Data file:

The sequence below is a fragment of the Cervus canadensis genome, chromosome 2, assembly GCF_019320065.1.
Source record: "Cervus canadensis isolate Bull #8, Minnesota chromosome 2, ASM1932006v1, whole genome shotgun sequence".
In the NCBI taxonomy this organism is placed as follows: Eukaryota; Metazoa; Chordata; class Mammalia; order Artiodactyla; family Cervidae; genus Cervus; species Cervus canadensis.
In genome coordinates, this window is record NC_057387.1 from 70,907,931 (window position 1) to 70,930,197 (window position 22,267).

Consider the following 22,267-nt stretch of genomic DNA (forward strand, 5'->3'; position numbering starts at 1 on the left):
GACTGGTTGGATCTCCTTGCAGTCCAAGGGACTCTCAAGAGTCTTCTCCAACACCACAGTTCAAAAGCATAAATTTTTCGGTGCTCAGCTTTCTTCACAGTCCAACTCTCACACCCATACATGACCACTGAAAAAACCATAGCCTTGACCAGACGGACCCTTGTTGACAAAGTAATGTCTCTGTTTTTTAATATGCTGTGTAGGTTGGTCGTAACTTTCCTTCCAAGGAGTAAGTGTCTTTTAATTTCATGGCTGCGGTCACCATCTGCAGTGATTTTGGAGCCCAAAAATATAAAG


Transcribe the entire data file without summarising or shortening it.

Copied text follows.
The sequence below is a fragment of the Cervus canadensis genome, chromosome 2, assembly GCF_019320065.1.
Source record: "Cervus canadensis isolate Bull #8, Minnesota chromosome 2, ASM1932006v1, whole genome shotgun sequence".
In the NCBI taxonomy this organism is placed as follows: Eukaryota; Metazoa; Chordata; class Mammalia; order Artiodactyla; family Cervidae; genus Cervus; species Cervus canadensis.
In genome coordinates, this window is record NC_057387.1 from 70,907,931 (window position 1) to 70,930,197 (window position 22,267).

Consider the following 22,267-nt stretch of genomic DNA (forward strand, 5'->3'; position numbering starts at 1 on the left):
GACTGGTTGGATCTCCTTGCAGTCCAAGGGACTCTCAAGAGTCTTCTCCAACACCACAGTTCAAAAGCATAAATTTTTCGGTGCTCAGCTTTCTTCACAGTCCAACTCTCACACCCATACATGACCACTGAAAAAACCATAGCCTTGACCAGACGGACCCTTGTTGACAAAGTAATGTCTCTGTTTTTTAATATGCTGTGTAGGTTGGTCGTAACTTTCCTTCCAAGGAGTAAGTGTCTTTTAATTTCATGGCTGCGGTCACCATCTGCAGTGATTTTGGAGCCCAAAAATATAAAG